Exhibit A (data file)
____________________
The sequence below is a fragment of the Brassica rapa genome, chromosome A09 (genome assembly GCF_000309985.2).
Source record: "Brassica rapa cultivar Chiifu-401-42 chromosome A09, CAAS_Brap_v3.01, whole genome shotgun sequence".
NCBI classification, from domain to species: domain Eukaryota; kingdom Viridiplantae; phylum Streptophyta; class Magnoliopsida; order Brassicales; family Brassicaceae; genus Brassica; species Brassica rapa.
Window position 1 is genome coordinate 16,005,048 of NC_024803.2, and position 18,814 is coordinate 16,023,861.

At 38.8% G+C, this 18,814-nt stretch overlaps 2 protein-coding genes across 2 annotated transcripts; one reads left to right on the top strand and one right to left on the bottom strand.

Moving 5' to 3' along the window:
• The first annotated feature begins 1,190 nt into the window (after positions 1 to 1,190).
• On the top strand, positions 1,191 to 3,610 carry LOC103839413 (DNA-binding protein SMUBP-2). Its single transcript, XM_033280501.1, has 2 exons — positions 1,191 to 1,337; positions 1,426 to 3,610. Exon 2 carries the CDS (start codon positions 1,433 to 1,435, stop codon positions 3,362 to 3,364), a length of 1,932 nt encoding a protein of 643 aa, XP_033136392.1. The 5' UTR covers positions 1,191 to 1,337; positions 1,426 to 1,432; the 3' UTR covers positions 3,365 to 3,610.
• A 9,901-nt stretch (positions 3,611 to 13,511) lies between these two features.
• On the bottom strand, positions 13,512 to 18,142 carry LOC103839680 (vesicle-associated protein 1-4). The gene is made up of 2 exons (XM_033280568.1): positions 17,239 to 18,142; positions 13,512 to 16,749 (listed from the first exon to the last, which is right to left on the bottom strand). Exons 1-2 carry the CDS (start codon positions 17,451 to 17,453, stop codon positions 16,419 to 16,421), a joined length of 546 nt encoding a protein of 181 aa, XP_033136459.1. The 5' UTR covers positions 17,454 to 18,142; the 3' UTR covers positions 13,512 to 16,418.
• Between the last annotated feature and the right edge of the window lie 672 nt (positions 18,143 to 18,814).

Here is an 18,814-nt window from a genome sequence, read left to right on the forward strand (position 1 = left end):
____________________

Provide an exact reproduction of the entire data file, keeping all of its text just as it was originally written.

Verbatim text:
The sequence below is a fragment of the Brassica rapa genome, chromosome A09 (genome assembly GCF_000309985.2).
Source record: "Brassica rapa cultivar Chiifu-401-42 chromosome A09, CAAS_Brap_v3.01, whole genome shotgun sequence".
NCBI classification, from domain to species: domain Eukaryota; kingdom Viridiplantae; phylum Streptophyta; class Magnoliopsida; order Brassicales; family Brassicaceae; genus Brassica; species Brassica rapa.
Window position 1 is genome coordinate 16,005,048 of NC_024803.2, and position 18,814 is coordinate 16,023,861.

At 38.8% G+C, this 18,814-nt stretch overlaps 2 protein-coding genes across 2 annotated transcripts; one reads left to right on the top strand and one right to left on the bottom strand.

Moving 5' to 3' along the window:
• The first annotated feature begins 1,190 nt into the window (after positions 1 to 1,190).
• On the top strand, positions 1,191 to 3,610 carry LOC103839413 (DNA-binding protein SMUBP-2). Its single transcript, XM_033280501.1, has 2 exons — positions 1,191 to 1,337; positions 1,426 to 3,610. Exon 2 carries the CDS (start codon positions 1,433 to 1,435, stop codon positions 3,362 to 3,364), a length of 1,932 nt encoding a protein of 643 aa, XP_033136392.1. The 5' UTR covers positions 1,191 to 1,337; positions 1,426 to 1,432; the 3' UTR covers positions 3,365 to 3,610.
• A 9,901-nt stretch (positions 3,611 to 13,511) lies between these two features.
• On the bottom strand, positions 13,512 to 18,142 carry LOC103839680 (vesicle-associated protein 1-4). The gene is made up of 2 exons (XM_033280568.1): positions 17,239 to 18,142; positions 13,512 to 16,749 (listed from the first exon to the last, which is right to left on the bottom strand). Exons 1-2 carry the CDS (start codon positions 17,451 to 17,453, stop codon positions 16,419 to 16,421), a joined length of 546 nt encoding a protein of 181 aa, XP_033136459.1. The 5' UTR covers positions 17,454 to 18,142; the 3' UTR covers positions 13,512 to 16,418.
• Between the last annotated feature and the right edge of the window lie 672 nt (positions 18,143 to 18,814).

Here is an 18,814-nt window from a genome sequence, read left to right on the forward strand (position 1 = left end):